The National Association of Home Builders (NAHB)/Wells Fargo housing market index fell by two points in March to 44. The January reading of 47 was the highest for the index since April 2006. An index reading below 50 indicates that more builders view sales conditions as poor than view them as good. The reading was below an expected reading of 47.
The NAHB's chairman noted:
Following eight consecutive months of improvement, builder confidence leveled off in January and has since edged down several points. Although many of our members are reporting increased demand for new homes in their markets, their enthusiasm is being tempered by frustrating bottlenecks in the supply chain for developed lots along with rising costs for building materials and labor. At the same time, problems with appraisals and credit availability remain considerable obstacles to completing deals.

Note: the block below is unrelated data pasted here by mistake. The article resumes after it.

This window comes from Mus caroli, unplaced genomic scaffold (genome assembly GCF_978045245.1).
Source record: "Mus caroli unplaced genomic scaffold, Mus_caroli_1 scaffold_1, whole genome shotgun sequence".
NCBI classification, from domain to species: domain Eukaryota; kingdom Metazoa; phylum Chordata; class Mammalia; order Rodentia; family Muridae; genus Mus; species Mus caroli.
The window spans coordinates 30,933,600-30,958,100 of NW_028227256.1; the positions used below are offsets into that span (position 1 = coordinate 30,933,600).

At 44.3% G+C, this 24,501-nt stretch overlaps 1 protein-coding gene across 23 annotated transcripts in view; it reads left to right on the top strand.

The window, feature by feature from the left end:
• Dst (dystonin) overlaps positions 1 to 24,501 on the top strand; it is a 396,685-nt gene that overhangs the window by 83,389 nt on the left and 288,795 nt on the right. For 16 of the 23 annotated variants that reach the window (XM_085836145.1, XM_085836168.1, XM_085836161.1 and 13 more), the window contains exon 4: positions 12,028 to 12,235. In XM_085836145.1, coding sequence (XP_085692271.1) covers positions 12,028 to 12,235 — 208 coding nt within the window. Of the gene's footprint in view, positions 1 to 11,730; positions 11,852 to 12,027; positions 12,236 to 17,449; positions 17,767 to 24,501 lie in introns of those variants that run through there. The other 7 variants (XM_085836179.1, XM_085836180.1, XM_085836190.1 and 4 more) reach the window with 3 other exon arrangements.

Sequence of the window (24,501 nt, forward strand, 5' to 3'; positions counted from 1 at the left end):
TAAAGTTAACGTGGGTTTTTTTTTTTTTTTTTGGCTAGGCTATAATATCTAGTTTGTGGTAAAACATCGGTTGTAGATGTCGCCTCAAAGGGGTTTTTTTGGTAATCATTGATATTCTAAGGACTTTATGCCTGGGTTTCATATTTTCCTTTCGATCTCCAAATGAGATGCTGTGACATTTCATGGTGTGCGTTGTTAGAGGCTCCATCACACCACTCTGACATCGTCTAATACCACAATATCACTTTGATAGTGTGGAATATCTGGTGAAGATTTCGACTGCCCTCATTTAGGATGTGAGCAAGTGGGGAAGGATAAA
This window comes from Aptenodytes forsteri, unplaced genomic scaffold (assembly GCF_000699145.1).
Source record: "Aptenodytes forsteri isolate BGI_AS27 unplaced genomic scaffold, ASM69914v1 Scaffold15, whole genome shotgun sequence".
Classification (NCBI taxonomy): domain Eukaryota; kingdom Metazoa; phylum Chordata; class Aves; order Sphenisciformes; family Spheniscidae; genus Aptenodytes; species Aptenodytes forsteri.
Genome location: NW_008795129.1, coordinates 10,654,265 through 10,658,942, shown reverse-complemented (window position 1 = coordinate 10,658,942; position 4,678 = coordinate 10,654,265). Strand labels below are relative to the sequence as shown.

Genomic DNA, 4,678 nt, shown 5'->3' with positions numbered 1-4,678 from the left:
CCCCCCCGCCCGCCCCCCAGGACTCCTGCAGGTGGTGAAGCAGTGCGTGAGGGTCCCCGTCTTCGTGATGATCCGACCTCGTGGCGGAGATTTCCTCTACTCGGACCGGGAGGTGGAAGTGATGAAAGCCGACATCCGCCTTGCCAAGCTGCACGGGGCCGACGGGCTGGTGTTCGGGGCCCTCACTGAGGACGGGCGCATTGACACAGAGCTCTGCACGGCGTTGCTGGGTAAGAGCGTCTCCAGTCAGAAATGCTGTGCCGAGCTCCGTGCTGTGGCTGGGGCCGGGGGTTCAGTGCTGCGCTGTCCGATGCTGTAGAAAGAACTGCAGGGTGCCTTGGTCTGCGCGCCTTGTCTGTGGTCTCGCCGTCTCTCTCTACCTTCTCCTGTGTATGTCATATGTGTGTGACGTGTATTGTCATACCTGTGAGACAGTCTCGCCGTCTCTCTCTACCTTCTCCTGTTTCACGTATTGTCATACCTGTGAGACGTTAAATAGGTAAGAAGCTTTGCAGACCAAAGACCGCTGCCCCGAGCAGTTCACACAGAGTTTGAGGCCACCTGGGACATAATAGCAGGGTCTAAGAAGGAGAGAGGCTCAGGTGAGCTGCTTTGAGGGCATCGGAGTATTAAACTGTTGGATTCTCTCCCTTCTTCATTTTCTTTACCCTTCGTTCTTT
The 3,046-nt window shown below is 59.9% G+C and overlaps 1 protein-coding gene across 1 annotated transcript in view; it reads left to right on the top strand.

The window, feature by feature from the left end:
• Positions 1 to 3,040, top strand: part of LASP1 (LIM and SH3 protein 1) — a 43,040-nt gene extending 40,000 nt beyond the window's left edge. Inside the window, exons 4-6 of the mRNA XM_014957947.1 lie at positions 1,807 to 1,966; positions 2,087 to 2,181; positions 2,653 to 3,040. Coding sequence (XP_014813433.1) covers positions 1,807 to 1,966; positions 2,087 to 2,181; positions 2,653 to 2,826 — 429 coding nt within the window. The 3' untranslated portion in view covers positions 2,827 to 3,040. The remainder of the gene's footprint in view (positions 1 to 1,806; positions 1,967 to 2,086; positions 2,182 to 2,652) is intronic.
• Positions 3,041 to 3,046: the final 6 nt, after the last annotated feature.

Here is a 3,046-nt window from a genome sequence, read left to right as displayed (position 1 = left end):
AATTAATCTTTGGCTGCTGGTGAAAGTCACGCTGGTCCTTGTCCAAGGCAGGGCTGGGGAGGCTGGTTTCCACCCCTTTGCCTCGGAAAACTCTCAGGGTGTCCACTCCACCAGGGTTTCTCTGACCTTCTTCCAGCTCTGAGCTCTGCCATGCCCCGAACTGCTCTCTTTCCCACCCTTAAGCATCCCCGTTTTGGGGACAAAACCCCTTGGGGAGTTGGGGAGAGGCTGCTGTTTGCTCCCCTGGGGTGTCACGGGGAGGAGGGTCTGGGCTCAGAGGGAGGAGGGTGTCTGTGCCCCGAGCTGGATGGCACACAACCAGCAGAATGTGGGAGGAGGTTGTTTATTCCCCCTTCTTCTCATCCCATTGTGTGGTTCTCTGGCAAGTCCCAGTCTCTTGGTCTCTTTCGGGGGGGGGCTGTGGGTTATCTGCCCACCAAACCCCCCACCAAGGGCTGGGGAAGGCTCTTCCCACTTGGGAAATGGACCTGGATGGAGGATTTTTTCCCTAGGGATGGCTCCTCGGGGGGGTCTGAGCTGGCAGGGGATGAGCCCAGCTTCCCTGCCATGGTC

Subindexes that measure current sales conditions and sales expectations came in at 47 and 51, respectively, in March. The subindex that estimates traffic of prospective buyers rose three points to 35.
The NAHB index remains below 50, having fallen for the second consecutive month. A shortage of building lots and a supply chain that was decimated by the collapse in home prices are taking time to rebuild. Uncertainty about the U.S. economy as expressed in consumer sentiment indexes is also likely a factor in the decline in builder confidence.
Filed under: 24/7 Wall St. Wire, Housing, Research Tagged: featured